The 18 nations that make up the eurozone failed to generate economic growth in the second quarter of the year, mostly due to a poor showing in Germany and Italy.
Gross domestic product was flat in the second quarter on a sequential basis, softening from the first quarter’s 0.2% increase, according to Eurostat, the statistical office of the European Union. Compared with the same quarter a year ago, seasonally adjusted GDP rose 0.7% in the eurozone.
The euro zone’s performance is in stark comparison to the results coming out of the U.S., where real gross domestic product jumped 4% at a seasonally adjusted annual rate in the second quarter.
The latest data highlight the currency bloc’s continuing problems with high levels of debt and unemployment, and with a financial sector weakened by the euro crisis. Lena Komileva, chief economist with G+ economics, said the Eurozone is on course for a triple-dip recession, pointing to the fact that leading indicators suggest momentum has weakened further since June, not least because the crisis in Ukraine has battered business confidence.
The data also prepare the ground for another clash between those–such as the German government and the European Central Bank–who think that the root cause of the Eurozone’s weakness is the failure to overhaul outdated public sectors and welfare states, and those such as the French and Italian governments, who claim that demand is being depressed by a fixation with deficit reduction and an exchange rate that is too high. Italy had already announced last week that it slipped back into recession in the first half of this year.
Immediately after France reported its second straight quarter of zero growth, Finance Minister Michel Sapin abandoned the government’s aim of keeping the budget deficit to only 3.8% of GDP this year, because the growth target of 1% was no longer realistic. He said France had spending “completely under control” and wouldn’t raise taxes to plug any holes in the budget.
“The ECB…must exhaust its possibilities, in line with its mandate, to make the risk of deflation disappear and to bring the euro back to a more favorable level,” Sapin wrote in an op-ed piece in the newspaper Le Monde.
France has already spent a lot of political capital with Germany and others in getting a two-year grace period from Eurozone to bring its budget deficit down to 3% of GDP. Sapin’s announcements Thursday will further test the resolve and patience of German Chancellor Angela Merkel, who needs French support to keep up the pressure for reform on countries such as Italy and Greece.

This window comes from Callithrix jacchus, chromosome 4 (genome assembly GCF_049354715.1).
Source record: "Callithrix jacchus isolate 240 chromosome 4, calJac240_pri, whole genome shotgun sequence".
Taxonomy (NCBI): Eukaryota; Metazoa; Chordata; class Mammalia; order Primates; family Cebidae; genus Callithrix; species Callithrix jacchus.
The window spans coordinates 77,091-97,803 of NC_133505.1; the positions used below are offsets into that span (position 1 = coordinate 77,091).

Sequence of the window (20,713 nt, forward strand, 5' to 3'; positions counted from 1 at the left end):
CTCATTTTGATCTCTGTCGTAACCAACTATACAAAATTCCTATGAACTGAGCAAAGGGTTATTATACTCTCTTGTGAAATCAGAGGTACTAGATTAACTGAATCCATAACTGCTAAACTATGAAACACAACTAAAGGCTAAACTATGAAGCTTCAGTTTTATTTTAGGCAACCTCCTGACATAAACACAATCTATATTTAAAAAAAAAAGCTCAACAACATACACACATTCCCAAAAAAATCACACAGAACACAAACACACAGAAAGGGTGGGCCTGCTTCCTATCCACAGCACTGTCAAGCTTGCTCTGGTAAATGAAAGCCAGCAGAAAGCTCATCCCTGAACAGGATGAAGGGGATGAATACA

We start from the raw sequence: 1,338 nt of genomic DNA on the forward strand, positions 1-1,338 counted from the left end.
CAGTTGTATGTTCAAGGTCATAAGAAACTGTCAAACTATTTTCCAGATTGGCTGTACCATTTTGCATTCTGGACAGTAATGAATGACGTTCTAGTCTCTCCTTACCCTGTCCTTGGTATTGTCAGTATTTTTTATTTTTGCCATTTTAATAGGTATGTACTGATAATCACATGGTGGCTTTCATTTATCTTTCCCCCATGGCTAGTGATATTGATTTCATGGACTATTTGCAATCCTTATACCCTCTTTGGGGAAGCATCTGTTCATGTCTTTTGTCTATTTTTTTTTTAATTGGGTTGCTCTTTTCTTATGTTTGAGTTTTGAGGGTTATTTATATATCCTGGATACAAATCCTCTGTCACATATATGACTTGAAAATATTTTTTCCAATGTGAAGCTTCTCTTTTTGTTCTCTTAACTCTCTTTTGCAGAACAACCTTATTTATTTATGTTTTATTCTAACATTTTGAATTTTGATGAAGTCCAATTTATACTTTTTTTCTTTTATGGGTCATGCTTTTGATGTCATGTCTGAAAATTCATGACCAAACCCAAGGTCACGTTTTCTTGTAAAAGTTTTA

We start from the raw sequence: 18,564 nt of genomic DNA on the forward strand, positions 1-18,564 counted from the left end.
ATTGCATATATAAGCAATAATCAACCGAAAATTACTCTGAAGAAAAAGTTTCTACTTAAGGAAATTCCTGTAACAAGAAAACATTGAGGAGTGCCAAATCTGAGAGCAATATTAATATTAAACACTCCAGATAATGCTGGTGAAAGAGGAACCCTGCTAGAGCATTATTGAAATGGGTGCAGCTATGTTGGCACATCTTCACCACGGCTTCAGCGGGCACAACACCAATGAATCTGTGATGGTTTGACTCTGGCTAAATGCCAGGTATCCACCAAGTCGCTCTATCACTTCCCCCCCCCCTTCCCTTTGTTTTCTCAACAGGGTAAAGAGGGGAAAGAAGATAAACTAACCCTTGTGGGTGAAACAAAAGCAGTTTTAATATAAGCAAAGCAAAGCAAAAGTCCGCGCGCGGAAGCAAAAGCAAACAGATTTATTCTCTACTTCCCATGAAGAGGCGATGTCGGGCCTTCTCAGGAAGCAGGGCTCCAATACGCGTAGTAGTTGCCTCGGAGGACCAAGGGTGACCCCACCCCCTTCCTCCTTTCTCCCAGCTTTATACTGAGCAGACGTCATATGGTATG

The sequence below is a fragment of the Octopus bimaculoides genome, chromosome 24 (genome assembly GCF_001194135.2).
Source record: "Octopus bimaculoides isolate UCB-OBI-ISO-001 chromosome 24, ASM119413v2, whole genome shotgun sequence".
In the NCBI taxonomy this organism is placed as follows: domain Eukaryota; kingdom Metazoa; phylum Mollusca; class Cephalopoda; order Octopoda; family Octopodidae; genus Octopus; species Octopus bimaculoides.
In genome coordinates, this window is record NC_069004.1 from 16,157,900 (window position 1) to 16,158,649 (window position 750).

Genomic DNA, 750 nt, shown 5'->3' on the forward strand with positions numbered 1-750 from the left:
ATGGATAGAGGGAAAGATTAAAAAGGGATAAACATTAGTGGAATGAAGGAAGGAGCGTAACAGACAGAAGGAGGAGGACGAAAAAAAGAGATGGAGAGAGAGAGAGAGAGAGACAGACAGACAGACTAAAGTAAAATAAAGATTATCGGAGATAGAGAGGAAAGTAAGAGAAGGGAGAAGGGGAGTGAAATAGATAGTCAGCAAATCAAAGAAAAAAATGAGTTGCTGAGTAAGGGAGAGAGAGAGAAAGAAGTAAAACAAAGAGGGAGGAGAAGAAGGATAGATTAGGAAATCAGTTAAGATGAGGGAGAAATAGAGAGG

Markets bet on Merkel and the ECB being the first to blink, though. Yields on government bonds fell to new record lows as traders bet that the ECB would start buying bonds in a form of ‘quantitative easing’ akin to U.S., U.K. and Japanese ones. The German 10-year yield fell to a new record low of 1.00%, while Italy’s fell to 2.67%. Stocks were also broadly higher, the Euro Stoxx 600 index rising 0.3%. The euro itself rose a quarter of a cent to $1.3403.
“Germany’s disappointing performance should weaken Bundesbank opposition to any further stimulus steps should the ECB majority decide they are necessary later this year,” said Berenberg Bank economist Christian Schulz.
Eurostat gave no breakdown of its GDP estimate, which is only preliminary for now. In Germany, the figures were depressed by the fact that an extraordinarily mild winter allowed more of the year’s construction work to be done in the first quarter, when output rose 0.7%. That made the second look weak by comparison. But statistics office Destatis noted more ominously that weak investment and exports also weighed on the economy. In year-on-year terms, GDP was up 1.2%, adjusted for seasonal and calendar effects.
France too, suffered from weakness in exports, which stagnated in the quarter, after rising 0.5% in the previous three months. A raft of French and German companies have complained in their latest earnings reports that the strength of the euro–which spent most of the quarter close to a three-year high against the dollar, had made life more difficult for them.
Recent news and data have pushed the euro down six cents in the last few weeks, but the currency rose a quarter of a cent against the dollar by mid-afternoon in Europe to $1.3403.
Elsewhere, there were occasional bright spots. Spain grew 0.6% and the Netherlands 0.5%, as the effect of collapsed housing bubbles faded them, while Portugal and Slovakia also grew 0.6%.